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'More education needed' on Web 2.0 benefits

Many European companies have yet to recognise the business benefits of ‘Web 2.0’ apps like blogs, mash-ups and wikis, according to a survey by BEA Systems.

The study, conducted in seven European countries, found most organisations (57%) wanted more education about the potential value Web 2.0 offered.

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Five ways to make online travel sites better

E-consultancy has just released its Travel Website Benchmarks Report - an interesting insight into the good and not so good practices being adopted by travel agencies, car rental firms, hotel aggregators and airlines on the web.

Compiled by Adam Goodvach of Global Reviews, it looks at ways travel sites are enabling users to search for and book products and services, while minimising abandonment rates.

We've listed some of its recommendations after the jump.... 

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RockYou adds visual shopping to its slideshows

Photo widget company RockYou has partnered with visual shopping and image search site Like.com to find clothes that are similar to those worn in its photo slideshows.

Like.com, launched at the end of last year, uses image search technology to find bags, clothes and shoes that are similar to those shown in images. If, for instance, you enter a picture of a bag, Like.com will return similar images with prices and details from online retailers.

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MyStrands launches music video channels

Music discovery/recommendation site MyStrands has launched a version of its service dedicated to videos, allowing users to create music video channels based on their preferences and viewing history.

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NBC jumps into bed with Amazon after Apple split

No surprises to see NBC heading over to Amazon’s Unbox online video service, following the content owner’s decision to ditch a deal with iTunes.

Amazon has catered for NBC’s variable pricing demands, with new shows likely to be priced more highly than older ones. Apple refused to budge on its fixed price policy, which appears to have been the dealbreaker.

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Facebook to allow public searching of profiles

Social network Facebook is planning to allow users to make their profiles on the website searchable by the public and enable search engines to index its members' listings.

Facebook will notify its members of the move today, allowing them to choose whether or not they want their basic profile listings to be made public. Outsiders will only be able to view the name and public profile picture, it says.

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Users ignore heavy formatting - Nielsen

Another nugget of wisdom from Jakob Nielsen - website visitors will often ignore heavily formatted areas of a website as they look too much like advertising.

The usability guru says surfers have trained their brains to ignore 'fancy formatting', in a form of banner blindness. This suggests that ads should be made to look more like actual content in order to attract attention - something Jakob also covered recently.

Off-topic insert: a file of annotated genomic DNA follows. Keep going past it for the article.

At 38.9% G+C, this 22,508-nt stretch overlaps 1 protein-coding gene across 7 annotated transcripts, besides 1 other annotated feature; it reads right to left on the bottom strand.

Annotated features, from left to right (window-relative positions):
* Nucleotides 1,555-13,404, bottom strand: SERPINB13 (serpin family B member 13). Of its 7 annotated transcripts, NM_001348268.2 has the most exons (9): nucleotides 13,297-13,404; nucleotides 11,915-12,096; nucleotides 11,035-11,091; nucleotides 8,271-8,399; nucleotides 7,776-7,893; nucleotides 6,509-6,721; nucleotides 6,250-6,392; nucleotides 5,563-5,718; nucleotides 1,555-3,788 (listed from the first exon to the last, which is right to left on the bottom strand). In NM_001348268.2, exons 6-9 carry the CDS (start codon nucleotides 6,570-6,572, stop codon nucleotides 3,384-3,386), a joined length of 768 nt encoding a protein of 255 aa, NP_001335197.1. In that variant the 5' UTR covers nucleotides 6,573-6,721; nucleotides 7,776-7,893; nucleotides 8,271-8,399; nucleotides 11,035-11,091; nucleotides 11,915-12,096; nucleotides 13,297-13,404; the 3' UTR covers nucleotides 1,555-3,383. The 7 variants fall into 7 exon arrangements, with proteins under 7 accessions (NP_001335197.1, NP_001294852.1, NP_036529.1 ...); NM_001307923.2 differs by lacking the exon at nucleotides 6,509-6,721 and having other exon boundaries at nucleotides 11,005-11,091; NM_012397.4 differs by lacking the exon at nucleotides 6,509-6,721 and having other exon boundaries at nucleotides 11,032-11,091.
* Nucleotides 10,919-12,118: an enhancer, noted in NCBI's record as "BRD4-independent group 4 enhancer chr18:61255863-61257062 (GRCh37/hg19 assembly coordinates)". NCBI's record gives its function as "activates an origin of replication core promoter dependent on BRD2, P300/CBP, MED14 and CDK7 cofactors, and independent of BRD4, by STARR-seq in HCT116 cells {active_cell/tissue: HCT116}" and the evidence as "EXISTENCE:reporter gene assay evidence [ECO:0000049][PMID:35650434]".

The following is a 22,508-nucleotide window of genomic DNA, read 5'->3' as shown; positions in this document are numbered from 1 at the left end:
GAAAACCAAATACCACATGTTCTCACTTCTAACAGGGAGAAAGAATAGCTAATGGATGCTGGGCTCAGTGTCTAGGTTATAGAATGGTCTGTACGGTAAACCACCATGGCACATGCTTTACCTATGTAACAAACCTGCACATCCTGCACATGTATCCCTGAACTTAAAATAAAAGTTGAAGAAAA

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Yahoo! buys online ad network BlueLithium

Yahoo! has continued its acquisition spree with a $300m deal for online ad network BlueLithium.

The move will add roughly 1,000 sites to the web giant’s Publisher Network, as well as seeing it pick up BlueLithium’s behavioural targeting technology to enable its clients to serve more relevant ads.

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Is all publicity good publicity in Google's eyes?

Businesses of any kind can fall victim to negative coverage in the press and online media. It’s a fact of business life and a real headache to deal with.

But is there a silver lining? Do the links from authority news sites generated by such stories bring a search engine optimisation benefit?

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Dopplr raises funding for travel social network

Dopplr, a social network for frequent travellers, has raised early stage funding from Martin Varsavsky, Joi Ito, Reid Hoffman and Saul Klein's Accelerator Group.   

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'Live search engine' launches in beta

Claiming to be the world's first live search engine, mylivesearch launched in beta recently. It aims to improve on the major search engines by delivering real time results, and more of them too.

According to the mylivesearch website, results from the major search engines suffer because you only see results from the last time sites were indexed, you only see a small part of the web, and that searches are limited by bias (i.e. number of links, popularity etc).

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Q&A: David Heinemeier Hansson explains Ruby on Rails

Ruby on Rails creator David Heinemeier Hansson - named Hacker of the Year in 2005 - talks about the web development framework's growing popularity among businesses (including E-consultancy - we have a new Rails-powered site under development) and the problems of managing an open source community. 

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